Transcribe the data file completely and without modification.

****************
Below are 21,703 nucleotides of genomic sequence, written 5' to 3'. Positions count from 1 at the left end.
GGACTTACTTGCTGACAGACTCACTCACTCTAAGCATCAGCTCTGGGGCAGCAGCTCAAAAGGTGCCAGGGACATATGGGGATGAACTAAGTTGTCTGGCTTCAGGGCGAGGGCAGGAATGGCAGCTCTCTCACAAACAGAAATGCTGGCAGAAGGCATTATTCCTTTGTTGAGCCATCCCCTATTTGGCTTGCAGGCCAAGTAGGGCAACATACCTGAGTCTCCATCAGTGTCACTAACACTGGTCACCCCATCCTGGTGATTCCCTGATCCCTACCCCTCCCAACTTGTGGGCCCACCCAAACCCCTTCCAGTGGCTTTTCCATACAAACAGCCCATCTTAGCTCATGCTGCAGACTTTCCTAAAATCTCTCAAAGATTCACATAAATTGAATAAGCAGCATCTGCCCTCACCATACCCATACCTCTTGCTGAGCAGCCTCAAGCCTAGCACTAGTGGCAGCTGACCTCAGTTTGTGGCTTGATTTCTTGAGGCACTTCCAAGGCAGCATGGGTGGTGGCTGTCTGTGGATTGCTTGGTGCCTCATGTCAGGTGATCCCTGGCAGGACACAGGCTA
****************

Below are 21,703 nucleotides of genomic sequence, written 5' to 3'. Positions count from 1 at the left end.
GGACTTACTTGCTGACAGACTCACTCACTCTAAGCATCAGCTCTGGGGCAGCAGCTCAAAAGGTGCCAGGGACATATGGGGATGAACTAAGTTGTCTGGCTTCAGGGCGAGGGCAGGAATGGCAGCTCTCTCACAAACAGAAATGCTGGCAGAAGGCATTATTCCTTTGTTGAGCCATCCCCTATTTGGCTTGCAGGCCAAGTAGGGCAACATACCTGAGTCTCCATCAGTGTCACTAACACTGGTCACCCCATCCTGGTGATTCCCTGATCCCTACCCCTCCCAACTTGTGGGCCCACCCAAACCCCTTCCAGTGGCTTTTCCATACAAACAGCCCATCTTAGCTCATGCTGCAGACTTTCCTAAAATCTCTCAAAGATTCACATAAATTGAATAAGCAGCATCTGCCCTCACCATACCCATACCTCTTGCTGAGCAGCCTCAAGCCTAGCACTAGTGGCAGCTGACCTCAGTTTGTGGCTTGATTTCTTGAGGCACTTCCAAGGCAGCATGGGTGGTGGCTGTCTGTGGATTGCTTGGTGCCTCATGTCAGGTGATCCCTGGCAGGACACAGGCTA